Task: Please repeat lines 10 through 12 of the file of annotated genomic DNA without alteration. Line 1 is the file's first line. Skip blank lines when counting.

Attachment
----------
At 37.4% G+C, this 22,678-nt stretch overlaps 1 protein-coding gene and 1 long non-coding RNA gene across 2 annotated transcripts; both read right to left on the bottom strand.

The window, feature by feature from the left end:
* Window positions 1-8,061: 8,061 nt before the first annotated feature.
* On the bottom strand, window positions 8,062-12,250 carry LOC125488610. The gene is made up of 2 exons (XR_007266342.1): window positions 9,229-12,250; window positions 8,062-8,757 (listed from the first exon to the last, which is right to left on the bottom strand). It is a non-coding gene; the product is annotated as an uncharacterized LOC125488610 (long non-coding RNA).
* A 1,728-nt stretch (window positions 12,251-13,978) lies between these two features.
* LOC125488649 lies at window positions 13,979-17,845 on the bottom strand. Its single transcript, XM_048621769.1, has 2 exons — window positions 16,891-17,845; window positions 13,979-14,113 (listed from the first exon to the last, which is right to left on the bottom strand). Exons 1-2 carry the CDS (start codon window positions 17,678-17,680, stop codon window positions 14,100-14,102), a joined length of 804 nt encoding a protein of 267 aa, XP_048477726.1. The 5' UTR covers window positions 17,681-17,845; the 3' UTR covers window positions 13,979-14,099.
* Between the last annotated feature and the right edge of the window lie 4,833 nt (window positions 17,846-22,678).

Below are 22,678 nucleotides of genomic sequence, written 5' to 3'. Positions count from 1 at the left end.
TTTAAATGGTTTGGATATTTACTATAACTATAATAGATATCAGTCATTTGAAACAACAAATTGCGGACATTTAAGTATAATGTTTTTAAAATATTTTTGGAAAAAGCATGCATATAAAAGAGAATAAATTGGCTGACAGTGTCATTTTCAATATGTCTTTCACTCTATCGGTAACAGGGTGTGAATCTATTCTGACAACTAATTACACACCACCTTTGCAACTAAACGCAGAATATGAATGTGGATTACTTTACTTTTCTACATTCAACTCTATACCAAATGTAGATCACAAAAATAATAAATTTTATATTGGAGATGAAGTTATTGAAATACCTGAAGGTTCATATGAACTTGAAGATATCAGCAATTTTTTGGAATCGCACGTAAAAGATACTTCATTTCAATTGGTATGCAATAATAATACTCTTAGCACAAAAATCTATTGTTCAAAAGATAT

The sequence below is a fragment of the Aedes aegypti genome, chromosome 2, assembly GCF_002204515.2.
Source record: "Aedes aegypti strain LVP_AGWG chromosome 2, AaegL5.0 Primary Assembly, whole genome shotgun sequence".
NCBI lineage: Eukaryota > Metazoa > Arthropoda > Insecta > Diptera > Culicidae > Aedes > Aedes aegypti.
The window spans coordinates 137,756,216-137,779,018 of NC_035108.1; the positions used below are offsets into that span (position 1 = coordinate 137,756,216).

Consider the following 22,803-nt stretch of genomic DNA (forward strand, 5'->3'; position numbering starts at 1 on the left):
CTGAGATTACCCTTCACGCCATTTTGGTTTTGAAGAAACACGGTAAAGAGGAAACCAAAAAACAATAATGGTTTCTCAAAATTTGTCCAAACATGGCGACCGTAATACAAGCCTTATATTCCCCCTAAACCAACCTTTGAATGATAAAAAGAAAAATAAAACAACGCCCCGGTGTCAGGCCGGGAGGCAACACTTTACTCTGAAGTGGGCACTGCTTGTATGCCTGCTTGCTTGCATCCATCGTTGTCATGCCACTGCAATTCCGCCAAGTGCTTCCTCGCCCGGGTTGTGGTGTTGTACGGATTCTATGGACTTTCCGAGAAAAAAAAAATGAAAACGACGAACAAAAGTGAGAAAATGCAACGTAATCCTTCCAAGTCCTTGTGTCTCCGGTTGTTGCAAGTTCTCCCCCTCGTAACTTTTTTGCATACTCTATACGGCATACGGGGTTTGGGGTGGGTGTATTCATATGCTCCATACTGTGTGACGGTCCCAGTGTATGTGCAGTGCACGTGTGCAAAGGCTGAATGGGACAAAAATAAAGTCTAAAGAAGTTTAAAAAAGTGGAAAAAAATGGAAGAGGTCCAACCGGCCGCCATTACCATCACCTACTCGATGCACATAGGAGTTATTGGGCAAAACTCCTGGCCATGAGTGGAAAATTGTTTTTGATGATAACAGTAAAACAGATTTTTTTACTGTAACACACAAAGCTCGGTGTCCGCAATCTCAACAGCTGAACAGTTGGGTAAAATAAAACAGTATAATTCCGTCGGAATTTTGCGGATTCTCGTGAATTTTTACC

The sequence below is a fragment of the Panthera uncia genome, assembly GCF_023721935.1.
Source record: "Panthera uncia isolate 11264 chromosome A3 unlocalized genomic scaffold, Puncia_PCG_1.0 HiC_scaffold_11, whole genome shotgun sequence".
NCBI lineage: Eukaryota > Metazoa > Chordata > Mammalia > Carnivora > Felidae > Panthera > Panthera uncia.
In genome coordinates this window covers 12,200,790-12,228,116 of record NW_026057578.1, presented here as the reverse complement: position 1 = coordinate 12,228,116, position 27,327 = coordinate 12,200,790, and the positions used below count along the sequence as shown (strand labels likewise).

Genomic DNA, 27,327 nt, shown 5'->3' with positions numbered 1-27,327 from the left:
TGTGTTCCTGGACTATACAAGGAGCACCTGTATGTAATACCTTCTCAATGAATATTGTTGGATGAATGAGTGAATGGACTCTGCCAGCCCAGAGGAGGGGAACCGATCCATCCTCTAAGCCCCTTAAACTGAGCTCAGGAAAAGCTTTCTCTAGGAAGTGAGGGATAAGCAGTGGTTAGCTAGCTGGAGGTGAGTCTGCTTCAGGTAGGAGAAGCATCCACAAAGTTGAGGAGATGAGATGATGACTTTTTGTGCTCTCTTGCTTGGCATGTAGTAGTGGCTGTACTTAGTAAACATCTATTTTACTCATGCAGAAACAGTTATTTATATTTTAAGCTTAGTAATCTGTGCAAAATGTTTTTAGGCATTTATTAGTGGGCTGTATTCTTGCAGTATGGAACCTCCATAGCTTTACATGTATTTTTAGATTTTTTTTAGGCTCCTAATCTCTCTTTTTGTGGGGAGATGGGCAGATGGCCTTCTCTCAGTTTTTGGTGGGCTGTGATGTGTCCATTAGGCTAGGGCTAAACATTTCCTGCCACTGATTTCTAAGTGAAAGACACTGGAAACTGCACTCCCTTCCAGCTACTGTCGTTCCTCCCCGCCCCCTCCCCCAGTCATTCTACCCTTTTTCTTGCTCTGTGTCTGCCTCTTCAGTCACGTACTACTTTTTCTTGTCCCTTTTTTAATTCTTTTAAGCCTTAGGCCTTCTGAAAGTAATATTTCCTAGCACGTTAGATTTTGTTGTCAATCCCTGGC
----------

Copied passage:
The sequence below is a fragment of the Aedes aegypti genome, chromosome 2, assembly GCF_002204515.2.
Source record: "Aedes aegypti strain LVP_AGWG chromosome 2, AaegL5.0 Primary Assembly, whole genome shotgun sequence".
NCBI lineage: Eukaryota > Metazoa > Arthropoda > Insecta > Diptera > Culicidae > Aedes > Aedes aegypti.